Constructionally the Albatros L 72a is of the all-metal type, with a fuselage built of welded steel tubing, diagonally braced by wire and covered with fabric, while the wings have box spars of Duralumin and ribs of steel tubing, the covering again being in the form of fabric.
As regards the arrangement of the fuselage, the 220 h.p. B.M.W. engine is, as already mentioned, mounted in the extreme nose, and behind this is the cockpit for pilot and engineer. Aft of this again is a cabin having two windows in each side, and with two tip-up seats for those in charge of the distribution of the newspapers. Should the machine be required as a passenger-carrier, the arrangement for dropping newspapers can be removed and two extra seats substituted. Provision has also been made whereby the pilot, by pulling a lever situated in his cockpit, can discharge the newspapers at any desired moment, the arrangement provided including 16 compartments, each containing a parcel weighing 10 kilograms. An indicator is also fitted in the pilot's cockpit so that from this he can see how many parcels have already been dropped. At the moment it is not clear whether the two tip-up seats in the cabin are intended for occasional passengers, but the fact that provision has been made for enabling the pilot to drop the newspapers without aid from anyone in the cabin rather points to this being the case.
The wing construction is, as already stated, of all-metal type, except for the doped fabric covering. The upper and lower wings are identical, as are also the fittings at their roots, so that one spare wing can be used in the top plane or bottom plane as required, the centre section of the top plane having fittings to receive the wings identical with those on the bottom longerons. The section used in the wings is a semi-thick one, and except for the elliptical rounding off of the wing tips, there is no change in chord or thickness from root to some distance outside the points of strut attachment. The slotted wings incorporate the latest type of leading edge slot in which the auxiliary aerofoil is in the form of a thin Duralumin strip which lies snugly against the leading edge when the slot is closed. The ailerons, or rather trailing edge flaps, are also slotted and are pivoted in such a way that with the trailing edge flaps down 24° the flap slot is open. The outer portion of the trailing edge flaps is retained as differential ailerons for lateral control.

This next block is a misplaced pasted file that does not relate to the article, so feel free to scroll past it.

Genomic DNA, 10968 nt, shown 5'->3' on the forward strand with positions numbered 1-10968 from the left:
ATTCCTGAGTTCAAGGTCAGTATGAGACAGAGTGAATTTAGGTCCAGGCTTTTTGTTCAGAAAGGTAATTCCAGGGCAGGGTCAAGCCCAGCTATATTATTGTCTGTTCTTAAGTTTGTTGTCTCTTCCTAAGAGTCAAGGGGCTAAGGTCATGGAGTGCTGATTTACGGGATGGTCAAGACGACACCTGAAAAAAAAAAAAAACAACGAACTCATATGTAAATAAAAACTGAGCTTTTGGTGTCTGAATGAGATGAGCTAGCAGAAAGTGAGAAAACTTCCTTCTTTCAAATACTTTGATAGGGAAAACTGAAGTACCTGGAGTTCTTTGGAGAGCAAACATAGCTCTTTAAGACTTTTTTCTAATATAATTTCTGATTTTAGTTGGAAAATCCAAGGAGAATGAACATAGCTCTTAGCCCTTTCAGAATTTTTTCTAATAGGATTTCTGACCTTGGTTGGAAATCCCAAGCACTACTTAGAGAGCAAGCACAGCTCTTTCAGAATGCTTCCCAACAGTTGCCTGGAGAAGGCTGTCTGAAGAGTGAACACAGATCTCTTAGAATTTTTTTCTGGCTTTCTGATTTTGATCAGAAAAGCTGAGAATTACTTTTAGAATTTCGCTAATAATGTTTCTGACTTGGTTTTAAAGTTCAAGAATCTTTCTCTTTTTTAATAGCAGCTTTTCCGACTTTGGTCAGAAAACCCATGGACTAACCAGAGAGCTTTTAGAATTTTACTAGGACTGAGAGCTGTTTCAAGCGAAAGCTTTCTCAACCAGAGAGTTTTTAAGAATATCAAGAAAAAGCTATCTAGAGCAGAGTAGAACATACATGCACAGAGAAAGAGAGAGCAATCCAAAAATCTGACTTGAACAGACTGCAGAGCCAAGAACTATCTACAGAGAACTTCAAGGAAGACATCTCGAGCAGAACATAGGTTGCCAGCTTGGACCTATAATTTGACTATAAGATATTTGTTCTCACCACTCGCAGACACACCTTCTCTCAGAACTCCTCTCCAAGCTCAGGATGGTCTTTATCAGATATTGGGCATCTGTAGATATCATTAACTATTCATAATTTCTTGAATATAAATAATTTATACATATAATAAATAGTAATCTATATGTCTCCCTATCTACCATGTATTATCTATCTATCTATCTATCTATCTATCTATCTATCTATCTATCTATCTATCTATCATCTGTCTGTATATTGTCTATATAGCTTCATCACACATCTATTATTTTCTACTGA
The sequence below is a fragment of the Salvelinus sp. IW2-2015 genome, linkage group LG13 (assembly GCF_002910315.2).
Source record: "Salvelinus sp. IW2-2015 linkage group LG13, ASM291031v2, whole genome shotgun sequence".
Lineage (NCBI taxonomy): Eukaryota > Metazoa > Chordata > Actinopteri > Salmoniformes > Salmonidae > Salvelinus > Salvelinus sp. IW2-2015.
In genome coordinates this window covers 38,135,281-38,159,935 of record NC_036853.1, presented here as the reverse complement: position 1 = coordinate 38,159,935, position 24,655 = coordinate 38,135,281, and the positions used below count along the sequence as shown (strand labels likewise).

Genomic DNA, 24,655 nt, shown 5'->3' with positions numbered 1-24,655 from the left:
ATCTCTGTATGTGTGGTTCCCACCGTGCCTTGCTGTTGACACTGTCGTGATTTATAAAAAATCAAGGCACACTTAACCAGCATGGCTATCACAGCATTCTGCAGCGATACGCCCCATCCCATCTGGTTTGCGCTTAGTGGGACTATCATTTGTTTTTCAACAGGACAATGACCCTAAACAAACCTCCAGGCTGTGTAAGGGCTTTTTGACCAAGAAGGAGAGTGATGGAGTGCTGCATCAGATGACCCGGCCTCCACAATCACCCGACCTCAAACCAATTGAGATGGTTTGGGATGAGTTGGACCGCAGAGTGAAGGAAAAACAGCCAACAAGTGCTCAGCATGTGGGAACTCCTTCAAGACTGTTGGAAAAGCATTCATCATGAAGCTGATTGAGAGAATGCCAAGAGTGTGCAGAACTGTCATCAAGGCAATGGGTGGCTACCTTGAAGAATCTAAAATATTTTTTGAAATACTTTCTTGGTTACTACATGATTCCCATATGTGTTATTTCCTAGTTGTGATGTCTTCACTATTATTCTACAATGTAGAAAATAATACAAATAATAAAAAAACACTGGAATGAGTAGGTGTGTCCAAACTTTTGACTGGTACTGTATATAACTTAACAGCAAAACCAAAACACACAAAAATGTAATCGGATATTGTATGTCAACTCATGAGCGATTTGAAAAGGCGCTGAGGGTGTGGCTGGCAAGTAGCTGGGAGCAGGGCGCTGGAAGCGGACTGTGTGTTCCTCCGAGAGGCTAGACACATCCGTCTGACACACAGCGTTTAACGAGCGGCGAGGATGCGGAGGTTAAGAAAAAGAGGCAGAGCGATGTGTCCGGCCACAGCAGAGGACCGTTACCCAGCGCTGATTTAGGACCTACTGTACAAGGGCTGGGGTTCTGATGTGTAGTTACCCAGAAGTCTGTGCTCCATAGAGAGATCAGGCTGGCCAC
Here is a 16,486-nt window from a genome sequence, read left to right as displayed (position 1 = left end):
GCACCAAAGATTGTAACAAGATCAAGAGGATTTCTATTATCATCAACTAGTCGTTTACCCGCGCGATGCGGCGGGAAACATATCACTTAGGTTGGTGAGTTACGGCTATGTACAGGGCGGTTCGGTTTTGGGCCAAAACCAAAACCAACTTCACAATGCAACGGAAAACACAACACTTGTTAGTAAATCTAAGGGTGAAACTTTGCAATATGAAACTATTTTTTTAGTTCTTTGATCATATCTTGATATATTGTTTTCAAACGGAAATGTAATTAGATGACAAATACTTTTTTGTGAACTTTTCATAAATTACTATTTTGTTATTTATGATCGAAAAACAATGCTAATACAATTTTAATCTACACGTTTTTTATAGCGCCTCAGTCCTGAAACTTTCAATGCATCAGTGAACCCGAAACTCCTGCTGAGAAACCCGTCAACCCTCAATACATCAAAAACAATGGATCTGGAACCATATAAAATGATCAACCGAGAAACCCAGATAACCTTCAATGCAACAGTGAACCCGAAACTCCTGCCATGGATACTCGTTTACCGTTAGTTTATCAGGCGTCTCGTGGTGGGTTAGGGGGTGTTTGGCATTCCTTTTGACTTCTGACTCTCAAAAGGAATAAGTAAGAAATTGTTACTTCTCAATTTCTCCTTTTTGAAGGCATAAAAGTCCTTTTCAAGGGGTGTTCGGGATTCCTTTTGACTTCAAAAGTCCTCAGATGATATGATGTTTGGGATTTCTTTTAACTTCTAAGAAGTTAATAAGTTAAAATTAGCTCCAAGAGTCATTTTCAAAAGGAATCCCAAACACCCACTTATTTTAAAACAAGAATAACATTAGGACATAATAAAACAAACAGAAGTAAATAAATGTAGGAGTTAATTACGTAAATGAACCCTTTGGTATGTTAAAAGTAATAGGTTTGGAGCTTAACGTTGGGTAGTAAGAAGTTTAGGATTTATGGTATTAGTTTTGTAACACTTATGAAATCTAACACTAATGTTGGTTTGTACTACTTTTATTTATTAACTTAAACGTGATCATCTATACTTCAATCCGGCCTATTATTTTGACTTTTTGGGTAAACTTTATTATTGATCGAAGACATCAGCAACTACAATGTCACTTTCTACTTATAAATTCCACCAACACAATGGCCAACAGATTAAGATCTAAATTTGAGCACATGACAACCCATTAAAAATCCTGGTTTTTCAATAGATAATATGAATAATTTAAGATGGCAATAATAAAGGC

Like the rest of the machine the tail surfaces are of metal construction, the material used in this case being steel tubing, although the spar of the trimming tail plane is of Duralumin. A novel feature is found in the rudder and fin, both of which are pivoted, and in such a manner that when the rudder moves to one side, the fin also pivots around a vertical axis. The object of this arrangement is to get a more powerful rudder control with smaller angular movement, and wind tunnel experiments at Gottingen appear to indicate that the increased effectiveness of the rudder obtainable by this arrangement is of the order of 40 to 50 per cent.
The undercarriage is of the Oleo pneumatic type, the landing shocks being absorbed by the compression of the air in the undercarriage cylinder and bouncing being damped by a normal type of Oleo gear.
It will be observed that the centre section of the top plane is rather thicker than the rest of the wings. This is accounted for by the fact that the centre section forms the main petrol tank, or rather tanks, there being two. As a result of this . placing of the tanks direct gravity feed is possible and the capacity of the tanks is such as to give the machine a duration of 4 1/2 hours at cruising speed.
The main dimensions of the Albatros L.72a are shown on the general arrangement drawings. The weight of the machine empty is 1,300 kg. (2,860 lbs.), and the useful load is 700 kg. (1,540 lbs), giving a total loaded weight of 2,000 kg. (4,400 lbs.). As the wing area is 36 sq. m. (387-5 sq. ft.) the wing loading works out at the rather high figure of 11-35 lbs./sq. ft. With the particular wing section employed the landing speed is stated to be 110 km. per hour (62-2 m.p.h.) but with slots open this figure is reduced to 75 km. per hour (46-6 m.p.h.), so that it would appear that the provision of the slots has been very well worth while. The top speed of the machine is given as 180 km. per hour (112 m.p.h.), and the cruising speed as 170 km. per hour (105 m.p.h.).